I remember being in 8th grade and reading these words by Anne Frank: “Despite everything, I believe that people are really good at heart.” This reached me just as I started to grow out of my naive view of the world. Just as I learned about some of the most heinous and evil sins of the world. I think this is part of why I have made it to be 18 without losing that feeling that there is some good everywhere. You can tell me I am just a kid and I haven’t seen the world like you have. You can tell me that I can’t comprehend the loss and hurt and destruction that the world and the people of it are willing to dish out. And in a way, you’re right. I’m blessed with such a lacking in my experience.
But I think that no matter what happens to me, what kind of hurt I see, despite everything…I will still believe that people are generally good and beautiful and wonderful and lovable. And people do things that are destructive and horrific and cruel and monstrous, but I still can’t do it. I still can’t condemn someone when I know myself what I’ve done.
At youth tonight, we were going over Social Principles, and I was the only one in the whole group who was against a death penalty. I can’t really understand killing people because we think it’s wrong to kill people. So, all night, I’ve been thinking about what it would be like to be that daughter or sister or mother of someone killed in cold blood. And I still can’t say another dead body would soothe my pain.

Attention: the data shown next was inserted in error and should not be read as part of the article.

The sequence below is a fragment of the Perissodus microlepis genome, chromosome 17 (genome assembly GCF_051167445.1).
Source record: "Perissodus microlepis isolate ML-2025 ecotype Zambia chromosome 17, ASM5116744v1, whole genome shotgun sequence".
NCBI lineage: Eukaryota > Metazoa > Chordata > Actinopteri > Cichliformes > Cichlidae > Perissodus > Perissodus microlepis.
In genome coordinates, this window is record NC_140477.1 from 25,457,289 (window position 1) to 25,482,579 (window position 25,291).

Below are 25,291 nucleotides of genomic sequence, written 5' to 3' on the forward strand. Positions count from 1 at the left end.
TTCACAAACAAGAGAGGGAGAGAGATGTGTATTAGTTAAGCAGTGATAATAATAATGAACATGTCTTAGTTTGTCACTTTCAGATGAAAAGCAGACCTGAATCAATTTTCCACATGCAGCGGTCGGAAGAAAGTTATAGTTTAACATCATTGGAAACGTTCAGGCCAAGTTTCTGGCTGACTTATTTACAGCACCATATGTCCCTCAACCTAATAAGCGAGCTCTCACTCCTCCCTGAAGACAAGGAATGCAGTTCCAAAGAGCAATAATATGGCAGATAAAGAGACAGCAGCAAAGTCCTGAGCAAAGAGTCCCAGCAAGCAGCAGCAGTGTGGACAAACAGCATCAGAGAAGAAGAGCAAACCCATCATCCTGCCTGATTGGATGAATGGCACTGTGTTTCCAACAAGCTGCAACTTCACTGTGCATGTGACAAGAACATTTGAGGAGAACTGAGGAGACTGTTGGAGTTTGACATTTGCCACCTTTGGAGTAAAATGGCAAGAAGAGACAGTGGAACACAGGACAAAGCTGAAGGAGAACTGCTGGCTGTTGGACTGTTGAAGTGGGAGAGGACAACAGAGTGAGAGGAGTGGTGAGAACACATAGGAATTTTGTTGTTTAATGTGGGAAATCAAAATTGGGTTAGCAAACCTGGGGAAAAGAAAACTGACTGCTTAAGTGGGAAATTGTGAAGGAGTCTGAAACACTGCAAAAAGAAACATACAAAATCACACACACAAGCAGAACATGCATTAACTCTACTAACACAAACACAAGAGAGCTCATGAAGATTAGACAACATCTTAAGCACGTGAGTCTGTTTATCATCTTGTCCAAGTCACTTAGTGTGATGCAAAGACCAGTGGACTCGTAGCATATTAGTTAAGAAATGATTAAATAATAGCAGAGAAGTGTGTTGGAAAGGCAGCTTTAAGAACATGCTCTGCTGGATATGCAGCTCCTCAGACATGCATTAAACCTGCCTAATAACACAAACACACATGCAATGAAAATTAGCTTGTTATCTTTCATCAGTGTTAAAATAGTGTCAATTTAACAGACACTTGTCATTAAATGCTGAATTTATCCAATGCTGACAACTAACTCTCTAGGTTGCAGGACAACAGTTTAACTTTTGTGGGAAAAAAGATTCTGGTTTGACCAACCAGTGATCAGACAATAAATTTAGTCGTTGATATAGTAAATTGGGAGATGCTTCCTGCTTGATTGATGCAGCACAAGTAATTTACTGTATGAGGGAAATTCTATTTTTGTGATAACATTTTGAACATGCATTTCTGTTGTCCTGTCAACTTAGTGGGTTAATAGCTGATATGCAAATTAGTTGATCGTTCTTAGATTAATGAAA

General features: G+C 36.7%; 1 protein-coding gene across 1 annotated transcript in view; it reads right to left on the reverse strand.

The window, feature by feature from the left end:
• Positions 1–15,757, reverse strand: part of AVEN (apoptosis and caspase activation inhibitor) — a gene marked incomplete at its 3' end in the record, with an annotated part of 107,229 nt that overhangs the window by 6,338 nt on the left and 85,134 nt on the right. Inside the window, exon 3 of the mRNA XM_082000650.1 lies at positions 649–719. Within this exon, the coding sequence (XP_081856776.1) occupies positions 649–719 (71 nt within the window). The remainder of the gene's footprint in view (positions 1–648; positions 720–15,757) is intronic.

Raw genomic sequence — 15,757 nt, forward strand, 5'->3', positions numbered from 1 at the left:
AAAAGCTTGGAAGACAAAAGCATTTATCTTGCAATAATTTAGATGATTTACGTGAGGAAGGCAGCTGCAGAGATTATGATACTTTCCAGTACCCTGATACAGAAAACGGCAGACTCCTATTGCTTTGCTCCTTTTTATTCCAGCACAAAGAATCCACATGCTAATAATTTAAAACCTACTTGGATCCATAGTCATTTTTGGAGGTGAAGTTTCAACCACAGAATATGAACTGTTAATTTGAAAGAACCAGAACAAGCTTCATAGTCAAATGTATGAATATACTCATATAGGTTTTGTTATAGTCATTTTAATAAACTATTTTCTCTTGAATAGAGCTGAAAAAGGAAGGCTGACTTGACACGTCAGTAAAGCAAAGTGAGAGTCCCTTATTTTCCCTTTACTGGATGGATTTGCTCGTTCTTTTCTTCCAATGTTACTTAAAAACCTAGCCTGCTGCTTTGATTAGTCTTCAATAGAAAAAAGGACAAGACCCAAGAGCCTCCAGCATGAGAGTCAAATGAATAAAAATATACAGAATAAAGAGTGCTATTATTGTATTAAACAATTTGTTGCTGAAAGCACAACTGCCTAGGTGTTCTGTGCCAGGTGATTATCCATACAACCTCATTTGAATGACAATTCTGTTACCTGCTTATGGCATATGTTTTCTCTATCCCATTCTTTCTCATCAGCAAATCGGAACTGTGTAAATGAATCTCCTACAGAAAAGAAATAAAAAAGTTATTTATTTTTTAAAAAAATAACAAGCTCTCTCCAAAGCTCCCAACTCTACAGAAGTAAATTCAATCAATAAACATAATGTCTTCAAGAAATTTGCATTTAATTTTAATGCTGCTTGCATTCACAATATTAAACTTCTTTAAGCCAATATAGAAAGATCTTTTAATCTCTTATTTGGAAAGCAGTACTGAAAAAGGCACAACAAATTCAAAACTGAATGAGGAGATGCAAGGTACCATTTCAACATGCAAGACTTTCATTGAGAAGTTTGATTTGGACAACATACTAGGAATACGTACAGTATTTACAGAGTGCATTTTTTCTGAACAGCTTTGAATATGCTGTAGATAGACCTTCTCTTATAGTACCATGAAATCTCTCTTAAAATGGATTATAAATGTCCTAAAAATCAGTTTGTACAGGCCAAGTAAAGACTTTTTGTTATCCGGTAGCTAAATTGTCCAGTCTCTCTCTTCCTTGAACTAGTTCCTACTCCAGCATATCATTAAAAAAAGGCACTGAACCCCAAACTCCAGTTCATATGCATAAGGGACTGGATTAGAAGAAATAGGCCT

This is how I feel still tonight. A dead body can’t heal the wounds our country has had for the past ten years. A dead body doesn’t give us back all the fear as the airplane wheels left the ground. It doesn’t give us back lost men and women of the military. It doesn’t give me back my hours debating our presence in Afghanistan even. As I see my Facebook feed fill with chanting cries of victory and God Bless Americas, I fell it’s all in vain. We didn’t win at laser tag, so don’t treat it as such.
Matthew 5:44 says: ”But I tell you: Love your enemies and pray for those who persecute you, that you may be sons of your Father in heaven.” If we want to grow as individuals and as a country, we have to realize how precious forgiveness is. We are not only blessed to receive forgiveness, but we are also blessed with the capability to forgive. Our hearts are bigger than we will ever let them be, because we are too red-blooded and proud to let us love someone who was hurt us. Despite everything, I still believe that loving a person, forgiving a person, praying for a person, is stronger than anything else we could do.
The surest sign of our faith is our ability to love those who have trespassed against us; if we are incapable of this, we may need to look at ourselves a little closer. I just hope that those I have wronged will not celebrate at my death, but rather release the pain I have caused them along with me, and go forward in love.